Teach Your Kids “Me Last” in the Age of “Me First”

Teach Your Kids “Me Last” in the Age of “Me First”

Wednesday, November 6, 2019 - 1:17pm
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Have you ever played rock-paper-scissors to see who gets to go last—or to see who gets to sit in the backseat?

My college roommate would yell “backseat!” every time the two of us rode with another diver. He also had the unique custom of tipping the ice cream server for his milkshake at Baskin Robbins. He explained, “Think about it…you tip the bartender, and all they do is knock the top off of a bottle. The person making your milkshake spends so much more time with your order.” He was a strong, yet empathetic leader in college and continues to be one now. I think that growing up in a household of four kids taught him that life was about much more than him—and these lessons have had a great deal to do with his success.

Leading Experts Agree

Today, child psychologists agree that, if you want your child to thrive throughout life, start teaching them now that the world does not revolve around them. Instead, teach them to serve others—that will teach them how to find purpose in life.

William Damon, a psychologist and professor at the Stanford School of Education, explained it this way: “People don’t worry about the right things. The biggest problem growing up today is not actually stress; it’s meaninglessness.”

At one of our recent faculty education sessions, Dr. Adam Cox, the author of Cracking The Boy Code, emphasized the idea of purposeful work for boys. Dr. Cox explained how boys want to make things that others will admire. According to Dr. Cox, “Being called to action by doing things for others makes boys feel more important than their age.”

“Boys learn diligence through duty,” writes David Thomas in Wild Things. “Allow him to suffer… service opportunities are a great way to teach boys empathy. Working at a soup kitchen, sponsoring another boy through a relief agency, going on a missions trip, or doing a Scout service project are all great ways to teach compassion and concern for other people. When your boy sees first-hand the sorrow of life, and that he can have a positive impact, his heart will grow along with his self-image.”

Jesus—the Ultimate Servant Leader—Taught the Last Will Be First

Jesus made this clear to two of his closest friends after they insisted he do whatever they ask. Jesus responded by saying, “Whoever wants to become great among you must be your servant, and whoever wants to be first must be slave of all. For even the Son of Man did not come to be served, but to serve, and to give his life as a ransom for many” (Mark 10:43-45 NIV).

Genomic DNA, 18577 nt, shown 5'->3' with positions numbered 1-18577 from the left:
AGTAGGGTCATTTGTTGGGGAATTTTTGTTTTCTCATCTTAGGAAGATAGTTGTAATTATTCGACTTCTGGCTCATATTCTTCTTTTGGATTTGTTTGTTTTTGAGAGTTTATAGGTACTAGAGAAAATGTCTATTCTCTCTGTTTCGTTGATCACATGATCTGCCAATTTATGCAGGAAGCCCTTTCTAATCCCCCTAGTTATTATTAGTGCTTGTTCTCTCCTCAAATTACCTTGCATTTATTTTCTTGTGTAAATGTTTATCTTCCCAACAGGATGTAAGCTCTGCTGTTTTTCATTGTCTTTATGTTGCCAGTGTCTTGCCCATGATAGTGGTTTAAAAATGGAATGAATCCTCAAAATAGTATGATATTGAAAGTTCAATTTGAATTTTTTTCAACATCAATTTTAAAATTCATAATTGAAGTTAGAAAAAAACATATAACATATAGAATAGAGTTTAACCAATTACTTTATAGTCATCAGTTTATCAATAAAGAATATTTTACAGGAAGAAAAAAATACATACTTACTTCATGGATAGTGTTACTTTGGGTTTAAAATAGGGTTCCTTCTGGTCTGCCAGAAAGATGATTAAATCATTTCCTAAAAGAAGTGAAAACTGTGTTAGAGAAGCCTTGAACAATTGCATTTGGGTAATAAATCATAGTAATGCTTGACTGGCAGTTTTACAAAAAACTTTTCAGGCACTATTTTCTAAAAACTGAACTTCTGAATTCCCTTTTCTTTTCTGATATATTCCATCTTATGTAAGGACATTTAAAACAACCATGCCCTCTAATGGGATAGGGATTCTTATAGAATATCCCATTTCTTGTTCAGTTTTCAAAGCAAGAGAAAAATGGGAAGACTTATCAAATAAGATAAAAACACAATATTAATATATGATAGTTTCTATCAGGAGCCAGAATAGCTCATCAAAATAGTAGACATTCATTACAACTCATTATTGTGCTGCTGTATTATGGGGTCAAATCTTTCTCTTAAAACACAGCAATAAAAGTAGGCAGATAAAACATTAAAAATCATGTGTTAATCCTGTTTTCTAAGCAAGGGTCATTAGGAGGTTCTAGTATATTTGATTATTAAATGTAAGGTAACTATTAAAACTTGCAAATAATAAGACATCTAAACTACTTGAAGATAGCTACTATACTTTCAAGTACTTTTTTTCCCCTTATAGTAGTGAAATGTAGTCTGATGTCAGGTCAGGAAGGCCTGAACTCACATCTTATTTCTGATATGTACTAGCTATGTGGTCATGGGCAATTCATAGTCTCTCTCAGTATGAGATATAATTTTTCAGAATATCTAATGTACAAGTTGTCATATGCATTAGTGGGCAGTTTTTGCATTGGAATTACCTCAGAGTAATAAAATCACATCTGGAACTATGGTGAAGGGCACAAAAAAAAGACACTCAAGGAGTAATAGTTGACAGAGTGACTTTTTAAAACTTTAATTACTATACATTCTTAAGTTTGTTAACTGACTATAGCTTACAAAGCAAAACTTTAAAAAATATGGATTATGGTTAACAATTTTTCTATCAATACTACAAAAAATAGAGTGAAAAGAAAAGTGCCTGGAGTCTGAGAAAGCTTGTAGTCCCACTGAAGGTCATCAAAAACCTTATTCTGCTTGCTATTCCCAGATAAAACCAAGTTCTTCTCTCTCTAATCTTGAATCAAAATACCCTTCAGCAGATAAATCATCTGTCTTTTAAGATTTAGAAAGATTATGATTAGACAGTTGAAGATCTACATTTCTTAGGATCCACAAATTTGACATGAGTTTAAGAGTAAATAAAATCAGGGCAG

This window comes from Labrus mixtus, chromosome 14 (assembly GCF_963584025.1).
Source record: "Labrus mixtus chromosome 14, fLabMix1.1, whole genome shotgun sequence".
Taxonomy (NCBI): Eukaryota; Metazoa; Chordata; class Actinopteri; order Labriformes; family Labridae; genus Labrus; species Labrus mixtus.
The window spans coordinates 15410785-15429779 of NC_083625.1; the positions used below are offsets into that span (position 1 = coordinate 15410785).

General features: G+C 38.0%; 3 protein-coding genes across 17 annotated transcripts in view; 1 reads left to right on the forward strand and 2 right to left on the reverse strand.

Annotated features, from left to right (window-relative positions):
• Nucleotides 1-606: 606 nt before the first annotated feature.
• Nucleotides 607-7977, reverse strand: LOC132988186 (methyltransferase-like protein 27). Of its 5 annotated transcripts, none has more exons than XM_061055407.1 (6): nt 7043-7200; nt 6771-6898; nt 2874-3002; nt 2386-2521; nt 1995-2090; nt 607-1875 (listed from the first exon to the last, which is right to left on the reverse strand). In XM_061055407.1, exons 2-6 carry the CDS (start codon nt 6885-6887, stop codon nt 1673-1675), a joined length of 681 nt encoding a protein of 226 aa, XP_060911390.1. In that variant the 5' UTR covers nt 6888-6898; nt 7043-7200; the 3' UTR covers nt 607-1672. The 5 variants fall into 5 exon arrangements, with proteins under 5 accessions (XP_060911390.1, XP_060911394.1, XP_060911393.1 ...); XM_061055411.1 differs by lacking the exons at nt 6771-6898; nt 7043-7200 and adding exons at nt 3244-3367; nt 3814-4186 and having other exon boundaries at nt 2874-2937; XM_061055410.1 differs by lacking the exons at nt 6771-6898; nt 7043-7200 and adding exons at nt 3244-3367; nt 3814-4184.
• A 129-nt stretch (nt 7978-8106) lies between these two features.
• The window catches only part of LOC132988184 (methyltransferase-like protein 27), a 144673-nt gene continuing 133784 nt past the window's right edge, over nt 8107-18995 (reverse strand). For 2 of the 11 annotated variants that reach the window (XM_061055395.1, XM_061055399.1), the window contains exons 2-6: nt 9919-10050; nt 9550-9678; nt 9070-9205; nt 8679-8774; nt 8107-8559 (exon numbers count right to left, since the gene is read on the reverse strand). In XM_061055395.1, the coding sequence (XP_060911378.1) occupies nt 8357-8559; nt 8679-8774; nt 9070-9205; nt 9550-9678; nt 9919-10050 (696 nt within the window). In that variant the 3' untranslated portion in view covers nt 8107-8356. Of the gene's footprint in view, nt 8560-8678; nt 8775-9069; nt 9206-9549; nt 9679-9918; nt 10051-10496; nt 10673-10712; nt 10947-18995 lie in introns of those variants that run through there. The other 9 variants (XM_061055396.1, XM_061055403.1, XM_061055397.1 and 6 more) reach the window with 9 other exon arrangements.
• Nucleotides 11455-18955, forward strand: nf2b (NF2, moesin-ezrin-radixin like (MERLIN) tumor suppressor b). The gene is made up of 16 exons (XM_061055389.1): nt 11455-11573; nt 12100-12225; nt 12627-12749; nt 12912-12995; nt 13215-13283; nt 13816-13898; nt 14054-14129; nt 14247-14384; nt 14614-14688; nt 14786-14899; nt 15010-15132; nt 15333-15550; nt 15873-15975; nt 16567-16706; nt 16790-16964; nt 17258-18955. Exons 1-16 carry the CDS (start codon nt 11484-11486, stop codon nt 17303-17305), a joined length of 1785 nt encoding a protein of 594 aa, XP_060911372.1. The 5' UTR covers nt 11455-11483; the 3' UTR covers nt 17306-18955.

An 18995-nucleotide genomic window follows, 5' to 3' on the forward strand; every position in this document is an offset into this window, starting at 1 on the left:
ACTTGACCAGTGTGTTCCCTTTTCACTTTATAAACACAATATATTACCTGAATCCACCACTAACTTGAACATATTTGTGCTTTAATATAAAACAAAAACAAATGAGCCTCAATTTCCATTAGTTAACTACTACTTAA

The King of Glory came to earth as a suffering servant, laying down his life for his friends (John 15:13), and still his closest followers asked for special privileges. That seems obnoxious, selfish, and even crazy, yet we tend to do the same thing for ourselves and for our children.

The Apostle Paul’s faith in Jesus was strong, and he tried to become more and more a servant leader like Jesus. God inspired Paul to encourage others this way in his letter to the Philippians.

Do nothing out of selfish ambition or vain conceit. Rather, in humility value others above yourselves, not looking to your own interests but each of you to the interests of the others. - Philippians 2:3-4

So, how can we train our kids to be this way? We can follow the insight of Martin Luther King, who famously pointed out that those that did not help the injured man in the story of the Good Samaritan asked the question, “If I stop to help this man, what will happen to me?” But the Good Samaritan reversed the question: “If I do not stop to help this man, what will happen to him?”

What happens if we don’t help our neighbor? And how can we step in to keep that from happening?

It is possible to train our kids to think this way. Try questions like these at dinner or after family devotions:

  • Who knows someone who is hurting or needs something? How can you help them?

  • What can you do at school to help others?

  • What can you do at home to help your siblings or parents?

  • Is there a neighbor who needs our/your help?

  • Who was able to help another person today? How did it go?

For more ideas, use this month’s virtue calendar for more ideas(link)

And don’t forget to teach them to play rock-paper-scissors for the backseat!

Resources

Last modified on Wednesday, 06 November 2019
Howard Graham

Howard Graham is the Chaplain at PDS and is the Executive Director of the Building Boys, Making Men program. He is married to Kimberley and they have a girl and three boys. He can be reached at hgraham@pdsmemphis.org

Building Boys, Making Men is a PDS-created program designed to give boys a godly vision and definition of manhood. We believe that boys should be intentionally taught about authentic manhood and have a biblical framework for making wise and edifying choices during their teenage years and beyond. The definition of manhood we teach our boys:

A real man glorifies God by seeking an adventurous life of purpose and passion as he protects and serves others.

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